Jewels, Armor, Beast and Sinister Stories – The Tower Of London

I’m here for one reason, the Tower of London, officially, Her Majesty’s Royal Palace. I’m being spoiled on this trip, I’m staying at The Tower – a Guoman Hotel, which is right next door. You cannot get any closer or have better views of the Tower Bridge.

 

See the tower walls on the right? Well, the hotel is the same position to the left. Yep, that close!

 

We had a view of the harbor and it was perfect for us. It’s a beautiful hotel and our room was only £130 per night. Of course, translated into USD is a shocker, but oh so worth it! *avoid the hotels overpriced parking, there is a parking garage just a 5-minute walk away. I think we only paid £17 for 28 hours.

 

If you google restaurants near me, they are all right here. Zizzi Italian was delish!

 

 

 

It’s a massive property, where you will disappear for hours. Start your tour at opening, it took me over six hours to cover and I sped up my viewing process the last two hours, because closing time was 5pm.

 

 

The royal crows, yep there is such a thing. These crows are tagged and taken care of. They are huge and like people. I swear they pose for you. Their wings are clipped so they can’t fly too far away. Their keeper locks them up at night.

The crows are the only animals kept anymore. King Henry III received an elephant as a gift from King Louise IX of France.

 

 

 

The Royal menagerie was started by King John in the early 1200’s and kept going by kings and queens for 600 years. The royal beast included lions, tigers, bears, alligators, zebra, kangaroos, ostrich, monkeys and even a polar bear. There were 60 animal species. Sadly, they were not treated kindly and there was often no thought about whose cage was next to who. The cages were close to each other and every now and then, an ostrich would lose his head to the tiger next door.

 

 

The White Tower, originally built from timber, was erected by William the Conqueror between 1078-1097; it’s use has been for a multitude of reasons; awe and intimidate Londoners (it’s 90 feet high), provide a base for armed men, food and horses, provide a retreat for the royal family, prison and a place of torture.

 

 

To protect the keep from being overtaken, entrance is believed to be on the second floor (first floor for non-Americans) via wooden stairs. This was normal for Norman castles. If needed, the stairs could be easily removed in threat of danger.

where the people are gathered on the stairs, there is an opening where the bodies were found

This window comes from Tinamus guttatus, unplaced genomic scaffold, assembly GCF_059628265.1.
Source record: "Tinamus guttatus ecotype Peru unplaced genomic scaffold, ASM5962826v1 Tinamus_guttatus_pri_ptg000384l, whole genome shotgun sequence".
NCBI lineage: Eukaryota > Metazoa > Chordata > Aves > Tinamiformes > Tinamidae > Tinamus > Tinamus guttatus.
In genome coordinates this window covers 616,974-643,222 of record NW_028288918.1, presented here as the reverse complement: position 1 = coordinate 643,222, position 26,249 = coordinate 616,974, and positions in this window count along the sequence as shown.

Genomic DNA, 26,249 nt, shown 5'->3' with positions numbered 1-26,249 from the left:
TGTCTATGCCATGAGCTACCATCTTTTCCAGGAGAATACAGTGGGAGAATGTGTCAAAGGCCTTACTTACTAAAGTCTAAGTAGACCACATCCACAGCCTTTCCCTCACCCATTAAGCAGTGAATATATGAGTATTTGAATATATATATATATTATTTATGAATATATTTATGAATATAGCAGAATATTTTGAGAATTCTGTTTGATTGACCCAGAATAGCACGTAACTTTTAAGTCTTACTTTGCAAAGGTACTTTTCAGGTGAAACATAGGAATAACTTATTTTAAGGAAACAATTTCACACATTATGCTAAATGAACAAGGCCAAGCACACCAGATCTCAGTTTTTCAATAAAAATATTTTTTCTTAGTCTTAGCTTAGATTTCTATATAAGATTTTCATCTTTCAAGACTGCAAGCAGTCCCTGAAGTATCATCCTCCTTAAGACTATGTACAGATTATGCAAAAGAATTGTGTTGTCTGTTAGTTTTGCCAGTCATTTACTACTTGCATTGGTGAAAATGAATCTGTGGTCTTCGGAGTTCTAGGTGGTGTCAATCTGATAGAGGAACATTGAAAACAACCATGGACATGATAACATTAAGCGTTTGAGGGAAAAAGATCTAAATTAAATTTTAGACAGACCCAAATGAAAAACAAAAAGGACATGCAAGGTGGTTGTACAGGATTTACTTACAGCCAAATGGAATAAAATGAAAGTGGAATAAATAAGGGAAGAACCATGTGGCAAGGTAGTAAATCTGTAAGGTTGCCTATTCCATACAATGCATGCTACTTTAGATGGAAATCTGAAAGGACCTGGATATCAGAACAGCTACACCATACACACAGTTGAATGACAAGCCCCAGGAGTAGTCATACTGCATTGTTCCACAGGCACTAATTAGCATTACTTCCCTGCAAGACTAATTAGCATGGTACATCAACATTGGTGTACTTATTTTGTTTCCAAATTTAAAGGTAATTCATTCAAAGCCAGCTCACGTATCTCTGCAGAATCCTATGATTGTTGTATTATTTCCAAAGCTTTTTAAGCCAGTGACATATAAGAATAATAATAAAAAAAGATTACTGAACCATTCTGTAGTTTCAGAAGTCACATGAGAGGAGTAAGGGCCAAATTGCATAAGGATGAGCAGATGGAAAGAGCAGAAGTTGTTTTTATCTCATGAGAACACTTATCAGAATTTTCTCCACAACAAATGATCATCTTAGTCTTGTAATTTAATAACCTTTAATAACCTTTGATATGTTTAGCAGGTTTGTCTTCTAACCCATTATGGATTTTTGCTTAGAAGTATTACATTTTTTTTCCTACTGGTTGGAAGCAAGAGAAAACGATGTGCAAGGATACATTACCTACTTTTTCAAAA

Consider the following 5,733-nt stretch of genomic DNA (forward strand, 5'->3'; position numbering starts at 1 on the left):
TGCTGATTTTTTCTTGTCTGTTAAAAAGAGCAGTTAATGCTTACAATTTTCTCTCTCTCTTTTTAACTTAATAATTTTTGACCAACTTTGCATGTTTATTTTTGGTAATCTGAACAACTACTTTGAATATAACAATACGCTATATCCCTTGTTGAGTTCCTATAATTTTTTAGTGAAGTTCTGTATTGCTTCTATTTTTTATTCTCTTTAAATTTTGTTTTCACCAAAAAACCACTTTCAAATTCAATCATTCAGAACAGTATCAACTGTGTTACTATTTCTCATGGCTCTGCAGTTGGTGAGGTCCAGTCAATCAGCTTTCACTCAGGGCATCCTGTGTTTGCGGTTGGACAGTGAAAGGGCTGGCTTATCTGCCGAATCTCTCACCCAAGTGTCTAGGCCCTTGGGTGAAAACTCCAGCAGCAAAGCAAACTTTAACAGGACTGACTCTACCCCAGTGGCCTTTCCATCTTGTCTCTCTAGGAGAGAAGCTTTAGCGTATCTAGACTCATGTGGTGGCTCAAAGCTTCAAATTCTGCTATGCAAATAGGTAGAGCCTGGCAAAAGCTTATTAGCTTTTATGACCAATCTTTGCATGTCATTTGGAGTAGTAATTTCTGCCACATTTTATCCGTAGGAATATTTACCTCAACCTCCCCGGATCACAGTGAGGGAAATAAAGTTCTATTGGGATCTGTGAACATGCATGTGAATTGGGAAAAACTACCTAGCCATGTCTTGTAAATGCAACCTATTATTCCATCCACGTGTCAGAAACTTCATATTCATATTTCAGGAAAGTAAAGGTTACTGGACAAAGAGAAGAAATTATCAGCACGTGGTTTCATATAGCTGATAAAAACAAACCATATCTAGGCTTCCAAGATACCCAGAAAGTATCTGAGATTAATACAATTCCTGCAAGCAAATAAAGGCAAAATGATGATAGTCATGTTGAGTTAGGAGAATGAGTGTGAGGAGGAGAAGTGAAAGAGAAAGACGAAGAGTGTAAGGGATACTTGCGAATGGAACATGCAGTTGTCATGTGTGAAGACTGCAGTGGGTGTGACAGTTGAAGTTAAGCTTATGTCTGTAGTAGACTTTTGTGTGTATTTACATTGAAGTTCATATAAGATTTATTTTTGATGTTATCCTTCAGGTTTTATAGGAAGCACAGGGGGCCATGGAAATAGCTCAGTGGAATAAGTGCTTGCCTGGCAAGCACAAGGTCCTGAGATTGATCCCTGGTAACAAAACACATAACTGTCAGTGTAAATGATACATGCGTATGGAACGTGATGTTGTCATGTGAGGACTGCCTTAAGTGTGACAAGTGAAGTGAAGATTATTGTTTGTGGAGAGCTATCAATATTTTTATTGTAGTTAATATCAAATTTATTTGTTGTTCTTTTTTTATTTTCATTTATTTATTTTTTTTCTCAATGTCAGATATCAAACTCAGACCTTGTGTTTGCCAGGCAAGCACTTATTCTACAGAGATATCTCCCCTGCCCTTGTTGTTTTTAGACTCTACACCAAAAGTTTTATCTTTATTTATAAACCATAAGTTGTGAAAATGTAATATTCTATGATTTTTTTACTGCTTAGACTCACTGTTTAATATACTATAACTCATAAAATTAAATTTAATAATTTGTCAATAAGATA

After the death of their father, King Edward IV,  twelve-year-old Edward V, King of England and his nine-year-old brother Richard of Shrewsbury, Duke of York; were imprisoned in what is now known as The Bloody Tower, for “their own protection” by their uncle, then he had them declared as illegitimate bastards. One day the two boys vanished. No one knows what actually happened to them; many speculate that their uncle had the two murdered so he could be crowned king (King Richard III). It’s a sad mystery with many twist, even the theory that young Richard escaped.

The bodies of “The Princes of the Tower” were discovered, just on the other side of the wall in a stairwell in the White Tower, during some maintenance in 1674.

 

 

 

Entrance to Bloody Tower

The Keeps dungeon, the Little Ease, measured a mere 4 square feet. The unfortunate occupant could not lie, stand straight nor sit. He was reduced to remaining in a crouched position. The most memorable prisoner was Guy Fawkes, whom was tried as a traitor for plotting against King James I, was shackled hand and foot while being in this small hell hole, before he was sentenced to be hung, drawn then quartered. On his day of execution, Guy escaped his fate when he jumped from the gallows. unfortunately for him, he broke his neck upon landing and died. Nowadays, there is a Guy Fawkes day where residents are legally able to build bon fires.

In 1255 some Jewish men allegedly murdered Hugh of Lincoln, many were imprisoned in White Tower, eighteen were hung. For the next fifteen years, tension grew and in 1270, King Edward I declared Jews a threat to the country and had them identified by wearing a gold star. The heads of Jewish households were arrested, many taken to the tower for execution.

The Jewish have been screwed over more times than school teachers care to tell. Finding out what has not been taught in school is one reason why I love visiting these historic sites.

 

memorial

Apparently, It was an honor to be executed within the Tower of London. It meant that you were of importance, not some everyday Joe or Jane that got the noose in town.

Famous executions taken place here: